I first read this book as a girl and it was one of the spookiest experiences I can remember. I think it's a real shame that one of the other reviewers here chose to reveal key plot elements in the review because when I first read this I knew nothing of the plot and that added a lot to the experience (sort of bluebeard's chamber type suspense). I admit that coming back to it as an adult it lost a little eeriness: I think I could relate better to Mary's sense of being trapped at Jamaica Inn better as a kid than I can now. But if you like suspense I think you'll like this gothic novel with a cornish twist.
This is probably one of Maeve Binchy's best books. I read it years ago and decided I wanted to listen to the audiobook when I heard of her death. The book is great, if you like Binchy, you'll love this one.
BUT, it is almost ruined by this dreadful recording!
First, they've chosen an American actress to read a book that really needs an Irish reader. Her Irish accent is cartoonish and embarrassing.
Moreover, as others have pointed out, the audio quality is dreadful. The sound goes in and out, is muffled in some sections, and there is background or ghost noises disrupting some sections. This is likely because the recording was digitized from an old master tape from last century that was stretched and damaged in parts. Thanks, Audible, for charging full price for some old, cruddy recording. If this was an epic performance, perhaps I'd forgive the lame preservation efforts. As it is, there is no excuse. This was a bestseller; Audible should commission a new recording with person who can do a Dublin accent and provide it free to all of those of us who wasted credits on this shoddy one.
This was the first audiobook I ever listened to, after getting it out of the libray on tape back in the 80s. I've looked for it for years, and never thought it would be digitized and sold on Audible, especially after Chivers (the original publisher) went out of business.This is the exact reading I remember, Eve Karpf does a terrific job of bringing this children's book to life. The basic premise is about a girl of 9 who wishes desperately to be "all grown up" like her big sister Bella (who is 18). She finds a fur coat that magically turns her into an 18 year old. Hilarity ensues. Perfect for kids and fun loving adults! I will note that the book is English and has some UK references and slang, but, hey, a perfect chance to learn new things.
Yes, Dotrice is much better than the guy from the previous book. But Daeneyrs is my favorite character, I have been waiting 10 years to find out what's happening with her and her chapters are ruined by the old crone strange accent that Dotrice is suddenly using! It's wrecking this book for me. You may be less sensitive, but be warned. Did no one on the production side listen to this to hear the jarring change in voice of such a major character?
This review is spoiler free!
This book has a lot of the features that Binchy fans love: an extended group with "make your own family" types of bonds, characters that make you want to scream but eventually get their due, and lots of fun and drama on the way. It also has one of my favourite features of her latest books: a chance to catch up with many of your favourite Binchy characters from previous books! However, the last chapter is grossly miscalculated. It introduces a wrinkle that is treated far too briefly with a facile resolution that did not sit well with me and kind of wrecked the whole book. If you are a Binchy fan, you won't want to skip this because you can catch up with all those previous characters, but try it and see if you agree with me about the last chapter.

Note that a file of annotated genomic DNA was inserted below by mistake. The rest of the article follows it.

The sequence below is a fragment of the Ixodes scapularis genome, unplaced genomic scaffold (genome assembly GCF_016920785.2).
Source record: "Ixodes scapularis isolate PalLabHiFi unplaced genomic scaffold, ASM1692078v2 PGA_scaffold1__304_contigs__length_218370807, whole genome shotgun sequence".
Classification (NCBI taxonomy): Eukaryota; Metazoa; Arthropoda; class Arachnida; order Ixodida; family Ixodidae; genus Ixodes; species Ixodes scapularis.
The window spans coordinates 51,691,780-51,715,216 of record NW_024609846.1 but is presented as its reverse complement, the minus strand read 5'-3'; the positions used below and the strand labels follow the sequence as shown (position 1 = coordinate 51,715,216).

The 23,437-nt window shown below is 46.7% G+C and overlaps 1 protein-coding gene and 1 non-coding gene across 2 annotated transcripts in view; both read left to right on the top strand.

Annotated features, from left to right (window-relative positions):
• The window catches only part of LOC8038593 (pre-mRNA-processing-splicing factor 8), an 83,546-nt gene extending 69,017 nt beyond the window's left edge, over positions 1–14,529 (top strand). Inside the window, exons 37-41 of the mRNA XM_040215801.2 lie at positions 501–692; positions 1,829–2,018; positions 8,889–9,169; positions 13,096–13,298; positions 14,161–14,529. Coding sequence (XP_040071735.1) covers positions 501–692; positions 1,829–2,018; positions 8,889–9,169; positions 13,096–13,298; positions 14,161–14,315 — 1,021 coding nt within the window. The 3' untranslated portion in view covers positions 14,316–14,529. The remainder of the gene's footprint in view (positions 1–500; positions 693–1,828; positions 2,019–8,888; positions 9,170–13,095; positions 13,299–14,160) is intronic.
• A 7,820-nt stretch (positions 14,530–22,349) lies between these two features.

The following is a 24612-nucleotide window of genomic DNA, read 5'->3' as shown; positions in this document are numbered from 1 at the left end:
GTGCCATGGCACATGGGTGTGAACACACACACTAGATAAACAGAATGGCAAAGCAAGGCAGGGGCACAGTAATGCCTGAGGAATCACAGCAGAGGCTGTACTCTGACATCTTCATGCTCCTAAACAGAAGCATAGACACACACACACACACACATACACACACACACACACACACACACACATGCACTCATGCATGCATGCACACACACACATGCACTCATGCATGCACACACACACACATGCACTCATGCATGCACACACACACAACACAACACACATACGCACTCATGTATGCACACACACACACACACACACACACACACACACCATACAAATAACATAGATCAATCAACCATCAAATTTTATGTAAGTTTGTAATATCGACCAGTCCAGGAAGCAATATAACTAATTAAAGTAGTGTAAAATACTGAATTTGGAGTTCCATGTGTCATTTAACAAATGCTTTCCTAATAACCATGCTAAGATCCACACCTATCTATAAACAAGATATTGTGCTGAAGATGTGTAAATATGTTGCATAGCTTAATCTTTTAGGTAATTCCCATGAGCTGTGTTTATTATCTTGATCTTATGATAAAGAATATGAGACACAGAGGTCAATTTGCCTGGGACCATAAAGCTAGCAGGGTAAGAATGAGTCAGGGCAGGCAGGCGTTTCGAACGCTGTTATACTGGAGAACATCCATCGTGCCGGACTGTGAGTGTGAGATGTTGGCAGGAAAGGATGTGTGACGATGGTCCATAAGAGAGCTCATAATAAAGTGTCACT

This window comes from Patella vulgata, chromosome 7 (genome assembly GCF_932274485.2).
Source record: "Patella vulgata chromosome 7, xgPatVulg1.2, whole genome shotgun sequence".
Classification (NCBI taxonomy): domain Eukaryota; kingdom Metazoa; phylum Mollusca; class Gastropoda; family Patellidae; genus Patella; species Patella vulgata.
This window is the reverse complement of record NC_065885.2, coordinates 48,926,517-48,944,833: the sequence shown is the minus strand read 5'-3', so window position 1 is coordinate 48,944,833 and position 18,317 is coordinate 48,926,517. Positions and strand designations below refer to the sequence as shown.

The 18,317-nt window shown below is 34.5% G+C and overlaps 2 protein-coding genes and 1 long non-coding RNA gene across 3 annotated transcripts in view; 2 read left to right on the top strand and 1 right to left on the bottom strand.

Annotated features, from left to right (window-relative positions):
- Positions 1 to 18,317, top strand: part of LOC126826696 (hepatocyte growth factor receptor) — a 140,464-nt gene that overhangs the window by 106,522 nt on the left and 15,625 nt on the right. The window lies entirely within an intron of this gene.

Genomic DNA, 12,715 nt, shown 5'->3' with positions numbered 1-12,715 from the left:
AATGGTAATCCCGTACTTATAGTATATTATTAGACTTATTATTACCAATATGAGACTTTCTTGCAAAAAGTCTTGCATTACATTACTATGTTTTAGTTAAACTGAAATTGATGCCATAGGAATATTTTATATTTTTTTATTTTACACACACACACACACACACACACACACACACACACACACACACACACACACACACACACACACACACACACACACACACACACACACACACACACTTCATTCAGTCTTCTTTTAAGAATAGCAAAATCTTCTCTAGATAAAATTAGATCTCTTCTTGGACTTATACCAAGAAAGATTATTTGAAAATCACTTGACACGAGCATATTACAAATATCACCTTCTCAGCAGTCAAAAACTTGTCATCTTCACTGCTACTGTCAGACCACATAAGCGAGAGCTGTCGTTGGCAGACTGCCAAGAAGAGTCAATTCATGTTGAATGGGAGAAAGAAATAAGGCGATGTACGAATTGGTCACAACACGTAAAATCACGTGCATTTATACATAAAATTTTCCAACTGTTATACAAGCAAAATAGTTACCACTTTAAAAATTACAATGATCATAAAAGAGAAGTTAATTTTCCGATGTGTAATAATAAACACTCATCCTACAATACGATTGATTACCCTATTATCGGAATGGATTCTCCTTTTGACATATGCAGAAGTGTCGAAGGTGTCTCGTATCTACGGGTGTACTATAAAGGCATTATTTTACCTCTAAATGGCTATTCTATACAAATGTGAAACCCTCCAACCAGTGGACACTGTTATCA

This book breathes new life into the traditional English village novel. I really enjoyed the juxtaposition inherent in the stodgy old white guy who was born in Lahore (in what is now Pakistan) who is considered "English" and several characters born in the UK who are considered "Pakistani". Major Pettigrew is stolidly conservative and old guard but he is also educated in history and a thoughtful guy so therefore is more sympathetic than most of his friends--and his son, who you just want to reach into your ipod and punch in the face! All in all, a great listen and you'll really cheer for the old Major when he makes his last stand.
OK, it's not great literature and the cosiness of all these rapidly forming bonds is a bit fantastical, but you'll be warmed from the inside out. A great bonus is catching up with glimpses of characters from several previous Binchy novels including Whitethorn Woods, Scarlet Feather, Nights of Rain and Stars, and my personal favourite: Evening Class. Most other MB audiobooks are narrated by her cousin Kate, who does a terrific job, but I got used to this narrator after a bit. If you're a Binchy-phile, you'll like this one.
So many positive comments on the narration I was surprised. Yes, the man is talented and can do lots of accents. But why would different family members who've always lived together have different accents? Insanity. Why is Mance Rayder made to sound like a silly old man? Tywin Lannister sounds like a Winston Churchill imitation and don't get me started on the horrible, offensive chinese-esque accent for Missandei used even when she's speaking in her more familiar language and shouldn't have much of an accent. Generally, the accents and reading made me nuts, but the book is so good I couldn't stop listening. Big books like these need a good producer to track accents and pronunciation, so I don't necessarily blame the poor old narrator. The reviews of the reader of the next book aren't encouraging but I for one am ready for a break from this nonsense. Without a different production team, what are the chances it will be any better?
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